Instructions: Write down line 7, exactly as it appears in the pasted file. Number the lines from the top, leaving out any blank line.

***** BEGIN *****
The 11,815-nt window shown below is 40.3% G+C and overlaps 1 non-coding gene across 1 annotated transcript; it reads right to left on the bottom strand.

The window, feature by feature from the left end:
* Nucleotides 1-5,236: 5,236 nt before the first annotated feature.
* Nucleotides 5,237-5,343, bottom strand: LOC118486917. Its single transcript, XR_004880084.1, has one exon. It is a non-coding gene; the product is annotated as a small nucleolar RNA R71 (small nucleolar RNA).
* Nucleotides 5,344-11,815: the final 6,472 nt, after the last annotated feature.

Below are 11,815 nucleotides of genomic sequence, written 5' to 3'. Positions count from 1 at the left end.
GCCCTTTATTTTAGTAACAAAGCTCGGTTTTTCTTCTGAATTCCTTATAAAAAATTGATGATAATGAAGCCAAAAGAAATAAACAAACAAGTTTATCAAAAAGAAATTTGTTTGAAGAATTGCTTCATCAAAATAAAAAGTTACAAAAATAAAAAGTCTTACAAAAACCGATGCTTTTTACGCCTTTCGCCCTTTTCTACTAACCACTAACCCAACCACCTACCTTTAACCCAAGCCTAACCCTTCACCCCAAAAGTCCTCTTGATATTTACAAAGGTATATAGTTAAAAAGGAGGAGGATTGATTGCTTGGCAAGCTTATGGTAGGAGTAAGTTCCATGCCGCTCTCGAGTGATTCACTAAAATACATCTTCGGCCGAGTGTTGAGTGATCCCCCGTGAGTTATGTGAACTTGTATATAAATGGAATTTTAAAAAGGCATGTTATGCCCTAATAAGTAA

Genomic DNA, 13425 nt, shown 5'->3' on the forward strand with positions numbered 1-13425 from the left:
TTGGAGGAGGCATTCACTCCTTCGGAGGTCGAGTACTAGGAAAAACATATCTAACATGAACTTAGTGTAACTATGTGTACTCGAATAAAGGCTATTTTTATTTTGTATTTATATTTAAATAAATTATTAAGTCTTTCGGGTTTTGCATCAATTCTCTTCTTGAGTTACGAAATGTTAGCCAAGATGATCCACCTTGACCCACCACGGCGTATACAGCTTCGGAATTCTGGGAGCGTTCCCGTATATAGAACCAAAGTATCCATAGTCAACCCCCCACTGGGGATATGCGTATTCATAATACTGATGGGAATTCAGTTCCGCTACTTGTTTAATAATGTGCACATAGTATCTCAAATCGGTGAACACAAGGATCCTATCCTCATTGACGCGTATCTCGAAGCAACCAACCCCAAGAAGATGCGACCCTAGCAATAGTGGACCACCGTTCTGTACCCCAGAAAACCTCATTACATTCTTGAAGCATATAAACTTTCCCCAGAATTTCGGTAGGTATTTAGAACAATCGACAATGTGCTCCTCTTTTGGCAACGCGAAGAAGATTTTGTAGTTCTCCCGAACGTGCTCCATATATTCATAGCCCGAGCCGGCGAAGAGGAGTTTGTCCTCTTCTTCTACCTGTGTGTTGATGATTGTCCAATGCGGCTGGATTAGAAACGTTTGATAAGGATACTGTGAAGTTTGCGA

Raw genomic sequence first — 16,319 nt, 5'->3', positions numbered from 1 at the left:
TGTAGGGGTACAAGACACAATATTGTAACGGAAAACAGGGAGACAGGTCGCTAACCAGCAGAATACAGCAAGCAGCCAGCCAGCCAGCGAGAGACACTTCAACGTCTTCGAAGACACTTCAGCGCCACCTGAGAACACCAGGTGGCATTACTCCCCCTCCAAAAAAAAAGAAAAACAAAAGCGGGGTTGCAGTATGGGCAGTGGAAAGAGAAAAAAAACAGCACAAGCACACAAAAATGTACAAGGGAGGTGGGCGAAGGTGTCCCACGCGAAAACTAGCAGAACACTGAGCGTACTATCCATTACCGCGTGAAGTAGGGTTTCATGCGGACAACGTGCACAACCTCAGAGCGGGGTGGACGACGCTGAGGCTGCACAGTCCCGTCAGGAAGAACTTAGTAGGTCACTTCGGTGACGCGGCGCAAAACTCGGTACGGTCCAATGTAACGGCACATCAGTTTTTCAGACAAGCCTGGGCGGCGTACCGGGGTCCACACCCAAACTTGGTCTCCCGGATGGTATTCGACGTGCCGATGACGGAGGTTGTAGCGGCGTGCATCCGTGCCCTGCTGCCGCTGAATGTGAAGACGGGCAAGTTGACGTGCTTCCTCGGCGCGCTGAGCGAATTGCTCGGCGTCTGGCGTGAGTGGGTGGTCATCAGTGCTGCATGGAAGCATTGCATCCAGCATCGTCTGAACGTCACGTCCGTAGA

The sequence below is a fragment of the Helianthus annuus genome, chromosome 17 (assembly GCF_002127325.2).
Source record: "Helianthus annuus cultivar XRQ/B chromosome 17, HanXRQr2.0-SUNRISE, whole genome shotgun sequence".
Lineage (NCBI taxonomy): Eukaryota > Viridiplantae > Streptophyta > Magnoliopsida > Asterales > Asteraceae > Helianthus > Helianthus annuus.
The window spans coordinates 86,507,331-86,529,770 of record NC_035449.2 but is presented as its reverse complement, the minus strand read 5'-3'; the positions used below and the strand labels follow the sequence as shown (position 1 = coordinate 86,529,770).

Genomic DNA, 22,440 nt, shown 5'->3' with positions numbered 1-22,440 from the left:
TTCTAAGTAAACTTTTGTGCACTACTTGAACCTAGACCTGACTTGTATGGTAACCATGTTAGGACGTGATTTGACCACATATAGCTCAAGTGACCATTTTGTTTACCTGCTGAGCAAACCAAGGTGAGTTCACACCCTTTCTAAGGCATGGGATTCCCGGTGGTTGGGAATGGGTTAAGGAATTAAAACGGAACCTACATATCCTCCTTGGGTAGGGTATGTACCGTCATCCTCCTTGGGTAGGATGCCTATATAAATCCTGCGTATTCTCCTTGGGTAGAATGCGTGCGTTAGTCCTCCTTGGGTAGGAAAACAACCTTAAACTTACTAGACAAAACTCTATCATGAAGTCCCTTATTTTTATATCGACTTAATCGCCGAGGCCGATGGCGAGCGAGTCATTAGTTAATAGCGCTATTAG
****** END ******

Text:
GCCCTTTATTTTAGTAACAAAGCTCGGTTTTTCTTCTGAATTCCTTATAAAAAATTGATGATAATGAAGCCAAAAGAAATAAACAAACAAGTTTATCAAAAAGAAATTTGTTTGAAGAATTGCTTCATCAAAATAAAAAGTTACAAAAATAAAAAGTCTTACAAAAACCGATGCTTTTTACGCCTTTCGCCCTTTTCTACTAACCACTAACCCAACCACCTACCTTTAACCCAAGCCTAACCCTTCACCCCAAAAGTCCTCTTGATATTTACAAAGGTATATAGTTAAAAAGGAGGAGGATTGATTGCTTGGCAAGCTTATGGTAGGAGTAAGTTCCATGCCGCTCTCGAGTGATTCACTAAAATACATCTTCGGCCGAGTGTTGAGTGATCCCCCGTGAGTTATGTGAACTTGTATATAAATGGAATTTTAAAAAGGCATGTTATGCCCTAATAAGTAA